FIG. 3 is a schematic block diagram of the electric motor according to the invention;
FIGS. 4 and 5 are illustrations of two electromagnetic structures forming the electric motor of the invention;
FIG. 6 is a schematic block diagram of a specific electric motor of the invention;
FIG. 7 is an illustration of waveform diagrams illustrating the phase emfs of the motor of the invention;
FIG. 8 is a simplified schematic block diagram corresponding to that of FIG. 6;
FIG. 9 is a further schematic block diagram of the machine of the invention;
FIG. 10 is a waveform diagram;
FIG. 11 is a schematic block diagram of the motor of the invention provided with protection devices;
FIGS. 12 and 13 are further waveform diagrams; and
FIG. 14 is a schematic block diagram of an additional circuit for the electric motor of this invention.
Referring now to the drawings, wherein like reference numerals designate identical or corresponding parts throughout the several views.
Essentially according to the invention, the inductance L and switch P of FIG. 1 are integrated into a suitably structured ECM, controlled and dimensioned to add to its electric motor function the function of active filter, so covering by itself the overall operability of the schematic of FIG. 1. The first feature of the ECM proposed by the invention (FIG. 3) is that it operates as two submachines which mechanically combine their contributions at the same rotor of the ECM whereas electrically they operate and are controlled as two separate machines. The first, known hereinafter as M1, is powered by the battery at voltage Vb, whereas the second, known hereinafter as M2, is powered by a capacitor C charged to a voltage Cc by the operation of M1 as described hereinafter. The scheme is completed by the fast diodes D connected to the capacitor C as in FIG. 3. The velocity input Vset and the signals of the Hall position sensors are also shown.
The second feature is that in order to also perform the function of the inductance L and the switch P of FIG. 1, the submachine M1 must be designed with a unipolar structure with two or more windings (depending on the number of phases to be determined and the number of windings to be powered in parallel) with the magnetic coupling between them as loose as possible. The inductances of its windings and the switches P already proposed for their normal PWM driving provide the L and P functions of FIG. 1.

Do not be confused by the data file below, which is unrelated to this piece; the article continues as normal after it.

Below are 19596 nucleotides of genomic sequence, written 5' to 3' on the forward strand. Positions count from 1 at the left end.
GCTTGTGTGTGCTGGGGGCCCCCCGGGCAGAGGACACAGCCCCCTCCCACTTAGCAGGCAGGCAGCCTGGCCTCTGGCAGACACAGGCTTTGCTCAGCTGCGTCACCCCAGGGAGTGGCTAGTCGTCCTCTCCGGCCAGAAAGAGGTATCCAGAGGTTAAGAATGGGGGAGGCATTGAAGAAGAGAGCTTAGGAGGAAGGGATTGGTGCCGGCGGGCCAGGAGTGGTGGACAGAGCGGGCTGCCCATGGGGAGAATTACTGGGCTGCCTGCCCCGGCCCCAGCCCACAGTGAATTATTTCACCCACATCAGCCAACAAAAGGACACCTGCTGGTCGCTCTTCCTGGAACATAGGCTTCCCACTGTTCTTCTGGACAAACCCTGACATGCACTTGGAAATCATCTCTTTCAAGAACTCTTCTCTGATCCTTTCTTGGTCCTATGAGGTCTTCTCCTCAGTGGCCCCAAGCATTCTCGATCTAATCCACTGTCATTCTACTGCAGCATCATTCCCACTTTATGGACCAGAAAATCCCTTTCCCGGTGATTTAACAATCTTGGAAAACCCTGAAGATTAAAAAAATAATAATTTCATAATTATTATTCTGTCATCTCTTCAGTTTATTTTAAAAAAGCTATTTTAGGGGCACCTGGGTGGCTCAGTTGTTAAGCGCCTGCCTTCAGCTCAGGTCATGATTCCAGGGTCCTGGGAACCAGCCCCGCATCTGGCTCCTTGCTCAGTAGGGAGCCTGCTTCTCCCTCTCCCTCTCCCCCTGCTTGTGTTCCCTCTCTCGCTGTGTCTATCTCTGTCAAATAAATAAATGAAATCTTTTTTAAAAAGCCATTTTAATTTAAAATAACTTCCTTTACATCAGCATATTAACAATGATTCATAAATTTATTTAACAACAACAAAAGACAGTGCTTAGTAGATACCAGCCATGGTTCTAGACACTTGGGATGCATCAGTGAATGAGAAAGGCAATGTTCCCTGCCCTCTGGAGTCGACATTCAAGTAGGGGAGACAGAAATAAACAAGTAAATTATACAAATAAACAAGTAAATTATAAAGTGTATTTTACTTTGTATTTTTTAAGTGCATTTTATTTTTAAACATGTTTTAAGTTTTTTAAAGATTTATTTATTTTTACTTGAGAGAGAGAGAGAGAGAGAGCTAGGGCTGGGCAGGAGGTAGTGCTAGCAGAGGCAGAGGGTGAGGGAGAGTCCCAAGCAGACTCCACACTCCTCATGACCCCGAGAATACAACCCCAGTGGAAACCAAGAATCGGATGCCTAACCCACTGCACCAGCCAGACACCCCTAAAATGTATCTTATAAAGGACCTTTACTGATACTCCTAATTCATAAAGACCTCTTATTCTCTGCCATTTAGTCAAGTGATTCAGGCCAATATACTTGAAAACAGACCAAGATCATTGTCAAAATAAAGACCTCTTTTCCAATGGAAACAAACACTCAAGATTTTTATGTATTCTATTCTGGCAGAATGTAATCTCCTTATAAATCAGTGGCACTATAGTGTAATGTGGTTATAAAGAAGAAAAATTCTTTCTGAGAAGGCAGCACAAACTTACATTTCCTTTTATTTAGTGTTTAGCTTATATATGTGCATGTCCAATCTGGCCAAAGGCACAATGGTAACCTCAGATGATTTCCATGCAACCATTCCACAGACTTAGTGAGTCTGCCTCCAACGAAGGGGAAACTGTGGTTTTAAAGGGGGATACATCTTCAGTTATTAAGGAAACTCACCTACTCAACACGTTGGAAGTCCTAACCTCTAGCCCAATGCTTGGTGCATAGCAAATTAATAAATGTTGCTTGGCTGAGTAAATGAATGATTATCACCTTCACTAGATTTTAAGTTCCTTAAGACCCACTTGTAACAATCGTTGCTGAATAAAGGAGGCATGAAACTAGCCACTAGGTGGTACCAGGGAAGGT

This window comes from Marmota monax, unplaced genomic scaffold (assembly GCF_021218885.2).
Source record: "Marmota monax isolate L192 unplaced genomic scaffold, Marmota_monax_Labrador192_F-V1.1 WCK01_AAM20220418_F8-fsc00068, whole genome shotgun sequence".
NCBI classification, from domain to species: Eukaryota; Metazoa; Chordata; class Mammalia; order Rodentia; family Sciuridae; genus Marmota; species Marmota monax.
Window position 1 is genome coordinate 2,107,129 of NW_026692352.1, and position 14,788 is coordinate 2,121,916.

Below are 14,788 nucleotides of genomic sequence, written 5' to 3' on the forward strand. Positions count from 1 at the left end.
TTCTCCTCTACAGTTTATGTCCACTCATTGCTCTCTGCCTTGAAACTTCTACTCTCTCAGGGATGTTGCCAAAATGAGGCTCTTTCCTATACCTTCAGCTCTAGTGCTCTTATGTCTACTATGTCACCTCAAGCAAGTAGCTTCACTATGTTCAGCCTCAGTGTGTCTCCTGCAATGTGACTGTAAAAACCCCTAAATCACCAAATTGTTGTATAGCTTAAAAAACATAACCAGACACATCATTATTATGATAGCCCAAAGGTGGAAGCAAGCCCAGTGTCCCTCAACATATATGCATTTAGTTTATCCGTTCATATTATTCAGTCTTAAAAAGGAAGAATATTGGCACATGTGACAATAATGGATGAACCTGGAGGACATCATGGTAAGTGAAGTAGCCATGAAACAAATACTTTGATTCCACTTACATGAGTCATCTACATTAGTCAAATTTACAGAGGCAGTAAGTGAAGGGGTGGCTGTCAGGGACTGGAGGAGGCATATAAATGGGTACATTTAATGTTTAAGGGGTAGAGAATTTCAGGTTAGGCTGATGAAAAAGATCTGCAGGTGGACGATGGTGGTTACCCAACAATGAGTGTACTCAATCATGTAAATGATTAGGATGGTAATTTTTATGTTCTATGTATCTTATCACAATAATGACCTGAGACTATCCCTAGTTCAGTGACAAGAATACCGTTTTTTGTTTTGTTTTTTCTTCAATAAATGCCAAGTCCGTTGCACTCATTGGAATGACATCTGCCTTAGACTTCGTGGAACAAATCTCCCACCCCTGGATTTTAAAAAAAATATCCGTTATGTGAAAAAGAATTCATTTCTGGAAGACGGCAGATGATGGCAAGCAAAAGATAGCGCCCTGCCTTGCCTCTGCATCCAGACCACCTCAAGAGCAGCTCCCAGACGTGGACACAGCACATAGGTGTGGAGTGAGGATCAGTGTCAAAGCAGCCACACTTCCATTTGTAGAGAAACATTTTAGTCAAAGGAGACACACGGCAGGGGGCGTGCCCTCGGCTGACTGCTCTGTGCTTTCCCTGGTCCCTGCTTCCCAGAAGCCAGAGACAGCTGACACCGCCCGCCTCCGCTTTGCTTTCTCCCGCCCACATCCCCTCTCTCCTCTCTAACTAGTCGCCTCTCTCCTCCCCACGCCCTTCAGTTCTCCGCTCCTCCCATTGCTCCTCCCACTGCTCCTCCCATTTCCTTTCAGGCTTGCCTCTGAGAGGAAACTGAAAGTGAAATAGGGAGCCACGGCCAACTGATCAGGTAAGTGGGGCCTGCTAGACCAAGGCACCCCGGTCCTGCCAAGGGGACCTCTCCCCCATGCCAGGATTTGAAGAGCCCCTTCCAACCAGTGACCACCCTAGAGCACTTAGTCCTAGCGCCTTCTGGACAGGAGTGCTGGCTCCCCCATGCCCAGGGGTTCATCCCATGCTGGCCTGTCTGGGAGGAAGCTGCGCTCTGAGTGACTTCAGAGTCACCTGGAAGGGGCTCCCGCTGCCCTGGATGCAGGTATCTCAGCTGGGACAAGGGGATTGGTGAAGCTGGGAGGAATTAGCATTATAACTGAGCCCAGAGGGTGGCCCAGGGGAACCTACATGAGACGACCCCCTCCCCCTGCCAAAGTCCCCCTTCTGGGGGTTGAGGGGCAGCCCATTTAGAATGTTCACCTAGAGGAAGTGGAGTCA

The third feature is that the submachine M2 can have a different number of phases and windings than the submachine M1, with any magnetic coupling between them, but magnetically decoupled from the windings of M1.
The fourth feature is that the driver of M2 is totally independent of that of M1. It can therefore be of unipolar, bridging, linear or PWM type and is characterised by having a control function (for example a control feed-back on Vc) which ensures that under all operating conditions the current induced by the operation of M1 via the diodes D is totally absorbed by M2. Without limiting the generality of the aforedescribed principle of operation, for greater clarification and for providing the main design principles, reference will be made to a two-phase battery powered unipolar brushless motor of permanent magnet type.
Two electromagnetic structures which implement the aforesaid magnetic coupling conditions are shown in FIGS. 4 and 5 by way of non-limiting example.
In particular, for the same nominal ECM operating conditions and the same number of poles, the structure of FIG. 5 has a lower phase inductance and a lesser demagnetising reaction (1/3 of that of the structure of FIG. 4).
The specific schematic which achieves the said principles (FIG. 1 and FIG. 3) is shown in FIG. 6. To complete the control electronics, in addition to that already described it includes two signals Vm2 for operating by known circuits (clamping circuits) a protection at overvoltages exceeding the VDSS allowed by the switches P2. These latter together with other circuit details are known and do not form part of the inventive idea, and will therefore not be referred to hereinafter. The chosen two-phase structure is for example of known type with four unipolar windings powered as two single-phase machines (at full half-wave). The first single-phase machine (consisting of PHASE 1 and PHASE 3) covers the role of the submachine N2 and is powered at Vc. The emfs of each phase (eF1, eF2, eF3, eF4) are shown in FIG. 7, where it can be seen that they are out of phase by 90 electrical degrees.